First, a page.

Bouts of rain would help wash away the tears during a somber procession from Tin Wis Resort to Tofino’s Village Green on Sept. 30 to mark Canada’s first National Day for Truth and Reconciliation.
There was no chanting and no traditional drumming.
Tla-o-qui-aht First Nation Chief Moses Martin opened up the special day of reflection with two minutes and 15 seconds of silence to commemorate the unmarked graves of 215 children found in late May 2021 at the former Kamloops Indian Residential School.
Martin called the day both frustrating and hopeful.
“It’s frustrating because this is a story that’s been told for generations. Frustrating for people like myself that are trying to find ways to help our people get through some of these issues that have to deal with; the trauma from the residential school days,” he said.
“But hopeful also that the Canadian people will begin to open up their minds, open up your hearts, and listen to the stories that we have to tell,” said Chief Martin.
Tofino Mayor Dan Law said a National Day for Truth and Reconciliation has been a long time coming.
“Now is the time to listen. I encourage everyone to listen to understand so that the stories go inside deep and start to change us as a community, as a province, and as a nation,” said Law.
Mariah Charleson of Hesquiaht First Nation speaks about learning the true history of Canada.
Nuu-chah-nulth Tribal Council vice president Mariah Charleson said that Truth and Reconciliation is about reflection, acknowledgement and learning Canada’s true history.
“Thousands and thousands of tourists come and visit Tla-o-qui-aht Ha-Hoothlee (territory) every single year. I would like to know how many of those tourists leave this place knowing that true history? Knowing what happened right here. Knowing what impacted all of the Nations around Tla-o-qui-aht, Hesquiaht, Ahousaht… All of our Nations in Nuu-chah-nulth have been directly impacted by the Indian residential school system,” said Charleson.
There were three residential schools in the West Coast region: Ahousaht Residential School in Ahousaht First Nations territory on Flores Island (1904 -1940), Christie Residential School in Ahousaht and Tla-o-qui-aht First Nations territories, Tofino/Meares Island (1900 -1983), and Alberni Indian Residential School in Tseshaht First Nations territory, Port Alberni (1900 -1973).
Tla-o-qui-aht Community Health liaison Nora Martin is a survivor of the Alberni Indian Residential School. During the Sept. 30 rally, she led an emotional theatrical performance alongside survivors Grace Frank, Alice George, Larry Baird, Tom Curley, Carol Manson, Rose Tom and Cecilia Jackson.
“What we are dealing with is really hard, but I’m really grateful to see all the people here showing their love and support to us and being so kind. I’m really amazed with your help and generosity to make this a success,” Martin told the audience after the haunting enactment of what took place at Indian Residential Schools.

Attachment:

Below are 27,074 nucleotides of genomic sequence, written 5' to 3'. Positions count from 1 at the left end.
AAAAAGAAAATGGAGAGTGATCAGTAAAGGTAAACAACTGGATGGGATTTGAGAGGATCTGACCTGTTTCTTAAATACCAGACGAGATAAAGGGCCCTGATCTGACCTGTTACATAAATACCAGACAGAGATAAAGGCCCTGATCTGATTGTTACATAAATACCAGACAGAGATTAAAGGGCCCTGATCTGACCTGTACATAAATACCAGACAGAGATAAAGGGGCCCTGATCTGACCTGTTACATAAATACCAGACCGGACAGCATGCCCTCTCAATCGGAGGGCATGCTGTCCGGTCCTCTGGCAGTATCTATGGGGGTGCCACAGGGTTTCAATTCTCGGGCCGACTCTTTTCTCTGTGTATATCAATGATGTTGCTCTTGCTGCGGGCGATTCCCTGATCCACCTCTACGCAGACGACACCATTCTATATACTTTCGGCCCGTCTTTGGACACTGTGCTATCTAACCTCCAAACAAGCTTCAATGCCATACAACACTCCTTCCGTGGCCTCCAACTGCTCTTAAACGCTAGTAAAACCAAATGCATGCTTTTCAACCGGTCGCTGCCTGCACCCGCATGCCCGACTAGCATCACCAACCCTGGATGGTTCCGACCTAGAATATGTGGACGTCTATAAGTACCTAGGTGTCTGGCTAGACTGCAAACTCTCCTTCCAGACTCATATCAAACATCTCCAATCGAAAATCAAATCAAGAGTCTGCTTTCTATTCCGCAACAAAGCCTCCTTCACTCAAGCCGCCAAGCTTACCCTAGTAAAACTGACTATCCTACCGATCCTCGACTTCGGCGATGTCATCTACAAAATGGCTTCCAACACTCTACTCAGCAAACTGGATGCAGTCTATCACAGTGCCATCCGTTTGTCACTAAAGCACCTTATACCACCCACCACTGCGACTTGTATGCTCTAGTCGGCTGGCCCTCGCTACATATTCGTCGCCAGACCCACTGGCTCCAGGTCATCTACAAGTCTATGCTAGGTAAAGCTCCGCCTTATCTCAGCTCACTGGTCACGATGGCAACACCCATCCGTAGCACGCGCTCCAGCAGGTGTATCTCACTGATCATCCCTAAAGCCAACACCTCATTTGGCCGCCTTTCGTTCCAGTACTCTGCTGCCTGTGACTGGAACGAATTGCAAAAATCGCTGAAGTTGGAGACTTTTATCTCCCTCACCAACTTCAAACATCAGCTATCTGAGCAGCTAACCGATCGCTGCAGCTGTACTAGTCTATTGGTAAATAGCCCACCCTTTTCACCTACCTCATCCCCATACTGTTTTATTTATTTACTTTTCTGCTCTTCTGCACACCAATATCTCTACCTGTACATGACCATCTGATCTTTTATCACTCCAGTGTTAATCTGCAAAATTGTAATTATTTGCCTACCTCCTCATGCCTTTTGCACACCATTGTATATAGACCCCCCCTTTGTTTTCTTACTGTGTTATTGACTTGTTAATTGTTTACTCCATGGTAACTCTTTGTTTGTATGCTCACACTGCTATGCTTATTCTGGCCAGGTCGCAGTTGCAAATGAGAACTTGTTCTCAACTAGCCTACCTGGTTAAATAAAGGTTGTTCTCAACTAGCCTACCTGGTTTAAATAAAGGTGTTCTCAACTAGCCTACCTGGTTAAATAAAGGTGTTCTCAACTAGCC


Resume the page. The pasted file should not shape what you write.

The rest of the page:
“Hopefully going down the road we can work together to help make these changes. We all have to pull together to save this planet because ultimately that is what it was all about was to annihilate us to take over the resources,” she said.
Nora Martin of Tla-o-qui-aht First Nation directs a chilling skit about Indian Residential Schools.
Ford and Linda Cannon from Port Alberni walk the ‘Road to Reconciliation’.
Port Alberni residents Ford and Linda Cannon got up early and drove to Tofino to participate in the rally. The Cannons are members of the Alberni United Church and host a ‘Road to Reconciliation’ meeting every Sunday for IRS survivors and parishioners.
“I’m abundantly ashamed of my ancestors. I never had an occasion to feel that way before, but I am abundantly, and myself too because I didn’t know any better,” said Cannon, who at 73, only just started to learn about the Canadian Residential School System within the last decade.
“The Caucasian community has to clearly, unabashedly admit that the problem is ours, not the problem of the Indigenous peoples, it’s ours and we have to do something about it. And that’s and educational thing as well,” said Ford during the walk.
“As they say, doing is more than wearing orange shirts,” Linda went on to note.
Nuu-chah-nulth education worker Jason Sam stands amid the Legacy of Hope Foundation museum exhibit.
At the Ucluelet Secondary School, Nuu-chah-nulth education worker Jason Sam was busy hosting ‘Escaping Residential Schools: Running for Their Lives’, a museum exhibit on loan from the Legacy of Hope Foundation. He said 206 people showed up for the public opening and over the course of 10 days, 250 to 300 students and staff attended as well.
“The culmination of a long project and a lot of hard work was very well received. All the comments were very positive and everyone was very grateful. We were doing this as a community,” he said.
Sam encouraged West Coasters to keep educating themselves, especially about the Truth and Reconciliation Commission’s 94 Calls to Action.
“And keep having those conversations,” he said.